Why Safety in Manufacturing is Crucial for Employee Engagement
August 7, 2018 / Corporate Wellness
With Injuries on the Rise, Safety in Manufacturing is Crucial
In 2016, approximately 2.9 million workplace injuries and illnesses were reported by private industry employers.  Given that number, it comes as no surprise that workplace safety continues to grow in priority for manufacturing organizations. But what does safety in the workplace mean and how does it impact an employee’s day-to-day activities?
Workplace safety refers to policies and procedures that protect the health and safety of employees within a workplace. These policies often involve educating employees on safety guidelines and providing training. As thought leadership involving workplace safety matures, the conversation has deepened – it’s become more than providing your employees with the knowledge of how to be safe, it’s also making sure your people aren’t afraid of what they’re doing, feel supported, and feel confident in their work environment.
How Safety Impacts Your Organization
According to the Maine Department of Labor, 17,000 employees are absent from work each year due to job-related injuries, ultimately resulting in a revenues loss of $170 billion nationwide, annually. 
But financial costs are just one piece. After an injury, an individual may need to overcome other potential obstacles such as decreased quality of life, long-term pain and suffering, additional medical problems, and even the loss of their job or career.
And although it’s impossible to avoid injuries completely the need to increase our focus on preventing injuries before they can even occur is paramount.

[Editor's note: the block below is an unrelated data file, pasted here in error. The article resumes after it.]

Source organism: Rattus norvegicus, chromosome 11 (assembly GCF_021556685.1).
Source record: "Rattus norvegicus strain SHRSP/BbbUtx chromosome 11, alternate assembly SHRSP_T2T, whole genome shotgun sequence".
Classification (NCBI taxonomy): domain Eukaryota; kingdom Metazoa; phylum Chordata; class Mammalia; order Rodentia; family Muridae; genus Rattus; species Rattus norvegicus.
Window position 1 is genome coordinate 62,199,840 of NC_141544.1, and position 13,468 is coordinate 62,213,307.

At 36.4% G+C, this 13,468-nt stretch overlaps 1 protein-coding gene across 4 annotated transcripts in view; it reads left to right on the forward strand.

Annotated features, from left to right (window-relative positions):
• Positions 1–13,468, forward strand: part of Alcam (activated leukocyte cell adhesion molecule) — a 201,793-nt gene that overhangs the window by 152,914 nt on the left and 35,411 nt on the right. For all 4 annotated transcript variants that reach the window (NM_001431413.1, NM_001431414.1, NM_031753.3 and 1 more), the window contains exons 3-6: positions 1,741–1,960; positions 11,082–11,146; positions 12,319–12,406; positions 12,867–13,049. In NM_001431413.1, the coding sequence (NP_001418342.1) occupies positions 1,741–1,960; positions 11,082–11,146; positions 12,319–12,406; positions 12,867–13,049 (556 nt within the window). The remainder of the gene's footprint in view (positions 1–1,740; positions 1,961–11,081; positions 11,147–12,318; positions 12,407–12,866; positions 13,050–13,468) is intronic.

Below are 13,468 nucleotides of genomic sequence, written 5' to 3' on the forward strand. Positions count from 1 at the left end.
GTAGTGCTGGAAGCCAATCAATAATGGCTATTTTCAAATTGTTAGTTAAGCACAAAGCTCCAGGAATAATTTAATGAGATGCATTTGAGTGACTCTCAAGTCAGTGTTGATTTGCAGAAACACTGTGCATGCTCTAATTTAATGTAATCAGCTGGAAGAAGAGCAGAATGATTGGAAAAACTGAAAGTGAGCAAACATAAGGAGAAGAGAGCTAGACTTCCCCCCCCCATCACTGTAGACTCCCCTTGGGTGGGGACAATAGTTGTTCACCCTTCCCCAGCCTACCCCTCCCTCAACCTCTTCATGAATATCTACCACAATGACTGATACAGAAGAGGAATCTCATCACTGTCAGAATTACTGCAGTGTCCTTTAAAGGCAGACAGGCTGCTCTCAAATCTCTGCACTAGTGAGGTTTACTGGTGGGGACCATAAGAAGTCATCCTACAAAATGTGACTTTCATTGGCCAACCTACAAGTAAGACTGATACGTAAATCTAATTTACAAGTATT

It Pays to be Safe
Having a safe and healthy workplace attracts and retains quality employees, which pays dividends during the life of the organization. Protecting workers from injury and illness not only increases productivity and quality of work, but also reduces costs, absenteeism and turnover rates. Plus, protecting your employees is the right thing to do.
Anticipating and mitigating hazards before they cause injury or illness has been proven to be more effective in reducing both direct and indirect costs in comparison to after a worker is injured or becomes sick.
In a study of Ohio employers, it was found that there was an 80% decrease in cost per claim and an 52% decrease in average number of claims when implementing a health and safety program. 
Read how Los Alamos National Laboratory has built a wellbeing program to help employees form healthier habits, and decrease the number of safety injuries on the job
Safety and Wellbeing
One of the easiest ways you can start addressing workplace safety is by addressing the health and mental wellbeing of your people. Healthy employees are more alert, engaged, and likely to being attention on the job. Developing happier and healthier employees results in a more productive workforce and safer work environment. 
HR leaders play a pivotal role in the health and safety of your organization’s workforce, and can help lead the charge in preventing workplace injury and increasing retention within manufacturing organizations.
Want to become your organization’s expert in workplace wellbeing and safety? Save your spot in the webinar with Dr. David Batman to explore how health and safety and employee wellbeing link in the workplace.
– Brendan Lau, Content Marketing Intern for Virgin Pulse (and all-around cool guy)